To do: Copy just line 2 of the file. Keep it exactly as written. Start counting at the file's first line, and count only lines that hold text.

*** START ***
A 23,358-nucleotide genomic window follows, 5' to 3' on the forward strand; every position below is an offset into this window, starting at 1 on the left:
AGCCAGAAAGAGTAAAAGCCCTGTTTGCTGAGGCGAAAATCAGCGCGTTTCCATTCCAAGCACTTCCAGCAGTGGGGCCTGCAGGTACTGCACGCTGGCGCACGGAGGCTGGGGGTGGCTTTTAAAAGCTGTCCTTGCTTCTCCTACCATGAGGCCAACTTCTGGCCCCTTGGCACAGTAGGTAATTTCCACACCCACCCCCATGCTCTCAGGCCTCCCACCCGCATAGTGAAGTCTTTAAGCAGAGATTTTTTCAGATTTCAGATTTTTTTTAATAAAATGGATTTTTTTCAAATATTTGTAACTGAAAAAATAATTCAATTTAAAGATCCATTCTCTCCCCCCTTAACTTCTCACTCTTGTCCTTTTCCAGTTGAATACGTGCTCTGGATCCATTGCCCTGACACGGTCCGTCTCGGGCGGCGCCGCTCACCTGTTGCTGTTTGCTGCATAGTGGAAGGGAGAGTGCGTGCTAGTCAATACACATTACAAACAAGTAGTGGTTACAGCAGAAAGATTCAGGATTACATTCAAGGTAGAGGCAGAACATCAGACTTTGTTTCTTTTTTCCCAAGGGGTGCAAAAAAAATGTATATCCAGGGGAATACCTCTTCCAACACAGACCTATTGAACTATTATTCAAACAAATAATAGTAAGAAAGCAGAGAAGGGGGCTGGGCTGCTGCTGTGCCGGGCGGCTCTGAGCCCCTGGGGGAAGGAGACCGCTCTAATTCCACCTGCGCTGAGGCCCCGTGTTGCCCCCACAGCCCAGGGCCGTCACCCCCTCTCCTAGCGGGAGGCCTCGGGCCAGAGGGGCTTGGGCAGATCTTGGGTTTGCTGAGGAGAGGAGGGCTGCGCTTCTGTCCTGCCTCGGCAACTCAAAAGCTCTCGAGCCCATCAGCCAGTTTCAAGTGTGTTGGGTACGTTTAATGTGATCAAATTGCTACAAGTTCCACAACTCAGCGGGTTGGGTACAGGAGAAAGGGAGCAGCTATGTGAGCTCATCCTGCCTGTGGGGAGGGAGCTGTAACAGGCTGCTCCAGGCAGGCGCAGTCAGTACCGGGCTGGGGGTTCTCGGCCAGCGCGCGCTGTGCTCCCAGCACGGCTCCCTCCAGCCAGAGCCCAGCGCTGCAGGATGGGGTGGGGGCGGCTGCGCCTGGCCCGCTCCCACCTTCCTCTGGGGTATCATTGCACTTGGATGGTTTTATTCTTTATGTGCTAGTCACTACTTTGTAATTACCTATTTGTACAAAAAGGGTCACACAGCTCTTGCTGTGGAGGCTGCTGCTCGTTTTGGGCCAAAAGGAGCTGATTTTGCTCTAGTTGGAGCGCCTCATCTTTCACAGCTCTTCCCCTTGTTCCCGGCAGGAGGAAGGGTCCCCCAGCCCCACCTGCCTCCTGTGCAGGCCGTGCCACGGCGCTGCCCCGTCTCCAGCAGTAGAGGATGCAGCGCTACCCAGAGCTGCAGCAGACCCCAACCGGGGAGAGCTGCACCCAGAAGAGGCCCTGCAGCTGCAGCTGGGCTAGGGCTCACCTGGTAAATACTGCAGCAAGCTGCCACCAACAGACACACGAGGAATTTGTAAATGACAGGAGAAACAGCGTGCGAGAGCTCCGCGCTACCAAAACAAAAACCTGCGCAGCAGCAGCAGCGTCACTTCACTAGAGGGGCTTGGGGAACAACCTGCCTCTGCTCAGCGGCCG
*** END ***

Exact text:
AGCCAGAAAGAGTAAAAGCCCTGTTTGCTGAGGCGAAAATCAGCGCGTTTCCATTCCAAGCACTTCCAGCAGTGGGGCCTGCAGGTACTGCACGCTGGCGCACGGAGGCTGGGGGTGGCTTTTAAAAGCTGTCCTTGCTTCTCCTACCATGAGGCCAACTTCTGGCCCCTTGGCACAGTAGGTAATTTCCACACCCACCCCCATGCTCTCAGGCCTCCCACCCGCATAGTGAAGTCTTTAAGCAGAGATTTTTTCAGATTTCAGATTTTTTTTAATAAAATGGATTTTTTTCAAATATTTGTAACTGAAAAAATAATTCAATTTAAAGATCCATTCTCTCCCCCCTTAACTTCTCACTCTTGTCCTTTTCCAGTTGAATACGTGCTCTGGATCCATTGCCCTGACACGGTCCGTCTCGGGCGGCGCCGCTCACCTGTTGCTGTTTGCTGCATAGTGGAAGGGAGAGTGCGTGCTAGTCAATACACATTACAAACAAGTAGTGGTTACAGCAGAAAGATTCAGGATTACATTCAAGGTAGAGGCAGAACATCAGACTTTGTTTCTTTTTTCCCAAGGGGTGCAAAAAAAATGTATATCCAGGGGAATACCTCTTCCAACACAGACCTATTGAACTATTATTCAAACAAATAATAGTAAGAAAGCAGAGAAGGGGGCTGGGCTGCTGCTGTGCCGGGCGGCTCTGAGCCCCTGGGGGAAGGAGACCGCTCTAATTCCACCTGCGCTGAGGCCCCGTGTTGCCCCCACAGCCCAGGGCCGTCACCCCCTCTCCTAGCGGGAGGCCTCGGGCCAGAGGGGCTTGGGCAGATCTTGGGTTTGCTGAGGAGAGGAGGGCTGCGCTTCTGTCCTGCCTCGGCAACTCAAAAGCTCTCGAGCCCATCAGCCAGTTTCAAGTGTGTTGGGTACGTTTAATGTGATCAAATTGCTACAAGTTCCACAACTCAGCGGGTTGGGTACAGGAGAAAGGGAGCAGCTATGTGAGCTCATCCTGCCTGTGGGGAGGGAGCTGTAACAGGCTGCTCCAGGCAGGCGCAGTCAGTACCGGGCTGGGGGTTCTCGGCCAGCGCGCGCTGTGCTCCCAGCACGGCTCCCTCCAGCCAGAGCCCAGCGCTGCAGGATGGGGTGGGGGCGGCTGCGCCTGGCCCGCTCCCACCTTCCTCTGGGGTATCATTGCACTTGGATGGTTTTATTCTTTATGTGCTAGTCACTACTTTGTAATTACCTATTTGTACAAAAAGGGTCACACAGCTCTTGCTGTGGAGGCTGCTGCTCGTTTTGGGCCAAAAGGAGCTGATTTTGCTCTAGTTGGAGCGCCTCATCTTTCACAGCTCTTCCCCTTGTTCCCGGCAGGAGGAAGGGTCCCCCAGCCCCACCTGCCTCCTGTGCAGGCCGTGCCACGGCGCTGCCCCGTCTCCAGCAGTAGAGGATGCAGCGCTACCCAGAGCTGCAGCAGACCCCAACCGGGGAGAGCTGCACCCAGAAGAGGCCCTGCAGCTGCAGCTGGGCTAGGGCTCACCTGGTAAATACTGCAGCAAGCTGCCACCAACAGACACACGAGGAATTTGTAAATGACAGGAGAAACAGCGTGCGAGAGCTCCGCGCTACCAAAACAAAAACCTGCGCAGCAGCAGCAGCGTCACTTCACTAGAGGGGCTTGGGGAACAACCTGCCTCTGCTCAGCGGCCG